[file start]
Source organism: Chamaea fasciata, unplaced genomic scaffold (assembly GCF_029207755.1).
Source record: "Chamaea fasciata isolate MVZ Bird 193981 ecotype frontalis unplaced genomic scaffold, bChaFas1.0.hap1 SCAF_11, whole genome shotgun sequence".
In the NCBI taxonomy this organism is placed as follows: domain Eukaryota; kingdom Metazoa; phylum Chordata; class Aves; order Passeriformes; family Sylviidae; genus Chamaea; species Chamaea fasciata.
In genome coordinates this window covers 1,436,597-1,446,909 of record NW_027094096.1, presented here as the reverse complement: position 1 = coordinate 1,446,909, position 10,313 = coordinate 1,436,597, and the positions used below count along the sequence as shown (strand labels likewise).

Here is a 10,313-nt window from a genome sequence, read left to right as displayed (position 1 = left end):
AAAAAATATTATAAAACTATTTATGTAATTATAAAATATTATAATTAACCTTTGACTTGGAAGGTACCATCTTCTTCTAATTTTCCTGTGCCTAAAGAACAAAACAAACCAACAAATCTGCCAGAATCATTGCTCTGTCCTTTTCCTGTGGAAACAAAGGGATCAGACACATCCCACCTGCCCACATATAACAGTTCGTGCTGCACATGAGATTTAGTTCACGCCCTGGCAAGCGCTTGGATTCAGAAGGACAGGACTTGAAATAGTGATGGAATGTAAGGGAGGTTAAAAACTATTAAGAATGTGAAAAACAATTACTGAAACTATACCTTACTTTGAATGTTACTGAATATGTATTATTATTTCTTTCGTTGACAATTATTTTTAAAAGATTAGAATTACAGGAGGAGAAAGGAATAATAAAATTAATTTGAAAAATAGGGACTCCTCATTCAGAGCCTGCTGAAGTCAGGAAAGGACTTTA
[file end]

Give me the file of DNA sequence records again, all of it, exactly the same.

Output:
Source organism: Chamaea fasciata, unplaced genomic scaffold (assembly GCF_029207755.1).
Source record: "Chamaea fasciata isolate MVZ Bird 193981 ecotype frontalis unplaced genomic scaffold, bChaFas1.0.hap1 SCAF_11, whole genome shotgun sequence".
In the NCBI taxonomy this organism is placed as follows: domain Eukaryota; kingdom Metazoa; phylum Chordata; class Aves; order Passeriformes; family Sylviidae; genus Chamaea; species Chamaea fasciata.
In genome coordinates this window covers 1,436,597-1,446,909 of record NW_027094096.1, presented here as the reverse complement: position 1 = coordinate 1,446,909, position 10,313 = coordinate 1,436,597, and the positions used below count along the sequence as shown (strand labels likewise).

Here is a 10,313-nt window from a genome sequence, read left to right as displayed (position 1 = left end):
AAAAAATATTATAAAACTATTTATGTAATTATAAAATATTATAATTAACCTTTGACTTGGAAGGTACCATCTTCTTCTAATTTTCCTGTGCCTAAAGAACAAAACAAACCAACAAATCTGCCAGAATCATTGCTCTGTCCTTTTCCTGTGGAAACAAAGGGATCAGACACATCCCACCTGCCCACATATAACAGTTCGTGCTGCACATGAGATTTAGTTCACGCCCTGGCAAGCGCTTGGATTCAGAAGGACAGGACTTGAAATAGTGATGGAATGTAAGGGAGGTTAAAAACTATTAAGAATGTGAAAAACAATTACTGAAACTATACCTTACTTTGAATGTTACTGAATATGTATTATTATTTCTTTCGTTGACAATTATTTTTAAAAGATTAGAATTACAGGAGGAGAAAGGAATAATAAAATTAATTTGAAAAATAGGGACTCCTCATTCAGAGCCTGCTGAAGTCAGGAAAGGACTTTA